Following an extremely dry spring causing a drought, parts of Italy suffered from water shortages in 2017.
29 October 2020
31 July 2017
By Jose Prieto (EUMETSAT) and Sancha Lancaster (Pactum)
Spring 2017 in parts of Italy was the driest for 60 years, with rainfall 80% below average. Rainfall in the first six months of the year was down 33%.
The level of the Lago di Bracciano (the main water resource for Rome) was reported (La Stampa, in Italian) to be well below minimum critical value, at least 165 cm below normal.
In July it was reported that the historic fountains in Saint Peter’s Square at the Vatican, Rome, were switched off and 10 regions had declared a state of emergency due to the prolonged drought.
The EUMETSAT Satellite application facilities (SAF) take raw satellite information and generate products on different fields of societal benefit, including energy, water and climate.
In this case we use examples from the SAF on Support to Operational Hydrology and Water Management (H SAF) and the Land Surface Analysis SAF (LSA SAF).
The H SAF uses the backscatter data from ASCAT to produce an estimate of the surface soil moisture. Radar backscatter values are scaled between 0% (dry soil) and 100% (wet soil, saturated with water).
The obtained relative soil moisture estimates represent the moisture in the topmost five centimetres of the soil.
In Figure 2 it can be seen that the soil moisture at the end of July 2017 was poor, compared to 2016.
The central part of Italy seems most affected by evaporation and vegetation drying due to the hot conditions.
The soil humidity (7 to 28 cm under the surface) in Europe on 3 August 2017, as computed from models, is more extreme in parts of Eastern Europe and Spain than in Italy, though.
The degree of saturation is influenced by recent precipitation and is not informative in the long run.
The values spike after precipitation events, so the choice of a similar precipitation history is a needed step in comparisons.
Figure 3 is the comparison of the Land SAF's leaf area index from earlier in the year (start of June), prior to the summer dry weather and current vegetation wilting in hot places.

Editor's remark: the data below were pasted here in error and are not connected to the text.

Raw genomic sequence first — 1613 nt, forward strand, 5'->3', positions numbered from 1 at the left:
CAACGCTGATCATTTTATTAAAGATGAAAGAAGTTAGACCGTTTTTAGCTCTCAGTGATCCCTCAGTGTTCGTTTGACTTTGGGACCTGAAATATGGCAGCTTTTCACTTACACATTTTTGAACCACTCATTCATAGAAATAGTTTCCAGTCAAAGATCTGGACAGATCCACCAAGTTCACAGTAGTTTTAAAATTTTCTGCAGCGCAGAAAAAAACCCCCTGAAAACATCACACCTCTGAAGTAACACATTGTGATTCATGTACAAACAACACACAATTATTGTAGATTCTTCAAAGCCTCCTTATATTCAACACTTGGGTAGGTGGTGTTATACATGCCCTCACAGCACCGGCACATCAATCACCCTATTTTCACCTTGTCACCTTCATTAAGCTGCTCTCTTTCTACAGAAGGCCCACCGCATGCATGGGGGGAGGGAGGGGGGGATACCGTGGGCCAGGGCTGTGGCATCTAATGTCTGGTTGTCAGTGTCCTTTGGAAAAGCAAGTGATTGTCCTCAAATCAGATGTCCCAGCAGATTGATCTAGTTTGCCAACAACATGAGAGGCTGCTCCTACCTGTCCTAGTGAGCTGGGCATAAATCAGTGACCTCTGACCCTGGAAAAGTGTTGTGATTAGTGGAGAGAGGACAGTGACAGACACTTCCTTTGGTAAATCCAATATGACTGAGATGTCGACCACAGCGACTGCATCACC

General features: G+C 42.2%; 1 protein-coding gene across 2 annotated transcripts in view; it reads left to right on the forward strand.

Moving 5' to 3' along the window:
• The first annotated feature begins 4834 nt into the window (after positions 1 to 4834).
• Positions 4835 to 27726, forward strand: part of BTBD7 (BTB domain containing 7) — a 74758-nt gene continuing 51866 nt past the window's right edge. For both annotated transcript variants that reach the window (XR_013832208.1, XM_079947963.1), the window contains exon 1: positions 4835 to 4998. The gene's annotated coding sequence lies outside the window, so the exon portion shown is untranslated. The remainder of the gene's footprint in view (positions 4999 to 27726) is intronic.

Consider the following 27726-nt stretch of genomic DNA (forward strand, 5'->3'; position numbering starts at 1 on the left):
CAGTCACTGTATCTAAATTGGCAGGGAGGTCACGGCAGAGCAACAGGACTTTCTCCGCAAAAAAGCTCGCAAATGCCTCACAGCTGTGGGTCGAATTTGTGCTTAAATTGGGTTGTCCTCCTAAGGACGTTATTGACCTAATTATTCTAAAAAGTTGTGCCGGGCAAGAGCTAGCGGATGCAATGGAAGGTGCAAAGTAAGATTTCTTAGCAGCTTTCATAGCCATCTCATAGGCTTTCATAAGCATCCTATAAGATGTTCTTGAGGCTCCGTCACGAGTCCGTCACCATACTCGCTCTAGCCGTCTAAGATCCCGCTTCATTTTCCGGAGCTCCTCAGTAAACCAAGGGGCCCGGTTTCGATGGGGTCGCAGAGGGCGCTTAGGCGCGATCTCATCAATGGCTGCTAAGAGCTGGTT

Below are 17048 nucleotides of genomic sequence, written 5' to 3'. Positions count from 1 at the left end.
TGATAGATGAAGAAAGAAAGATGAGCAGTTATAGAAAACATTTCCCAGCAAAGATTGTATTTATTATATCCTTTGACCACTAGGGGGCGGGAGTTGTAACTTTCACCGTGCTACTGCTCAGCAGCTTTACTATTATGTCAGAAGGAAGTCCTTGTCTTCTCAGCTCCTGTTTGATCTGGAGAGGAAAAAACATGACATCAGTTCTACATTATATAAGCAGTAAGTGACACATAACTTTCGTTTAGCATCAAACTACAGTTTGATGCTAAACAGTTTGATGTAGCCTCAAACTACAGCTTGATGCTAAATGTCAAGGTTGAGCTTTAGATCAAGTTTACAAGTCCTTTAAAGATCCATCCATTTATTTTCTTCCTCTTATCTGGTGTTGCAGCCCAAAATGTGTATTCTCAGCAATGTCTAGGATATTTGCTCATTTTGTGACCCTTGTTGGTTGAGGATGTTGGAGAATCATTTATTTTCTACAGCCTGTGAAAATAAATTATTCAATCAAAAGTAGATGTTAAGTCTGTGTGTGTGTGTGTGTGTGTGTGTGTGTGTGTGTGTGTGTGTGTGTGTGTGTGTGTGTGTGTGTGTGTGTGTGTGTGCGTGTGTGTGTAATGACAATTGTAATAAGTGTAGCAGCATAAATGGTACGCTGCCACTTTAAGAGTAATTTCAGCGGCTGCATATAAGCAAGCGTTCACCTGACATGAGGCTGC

This second index is less sensitive to precipitation events and a better proxy for accumulated humidity. Here we can see low values in 2017 in the central Italian region of Lazio (left hand image), which might explain the water restrictions under consideration.
Figure 4 compares an image obtained from a July summary on 2016 and 2017 for solar information. The Meteosat-10 solar channels at 0.6, 0.8 and 1.6 µm provide an excellent monitoring tool for the soil. Gaps were covered to provide the vegetation maximum during the month.
Sardegna, Sicily, Puglia and Lazio appear much drier in July than one year ago. Lazio shows less vegetation growth too, although to a lesser extent.
July is typically dry in Italy, as can be seen in the Meteosat-10 Natural Colour RGB animation, 1 July 2016 11:57 UTC –30 July 2017 11:57 UTC, which encompasses two successive months of July (2016/2017), where very short episodes of rain can be spotted.
Rome facing water rationing as Italy suffers driest spring for 60 years (The Guardian)
Vatican switches off its fountains after Italy's driest spring in 60 years (The Journal)
Drone video over the Lago di Bracciano (RepTV)
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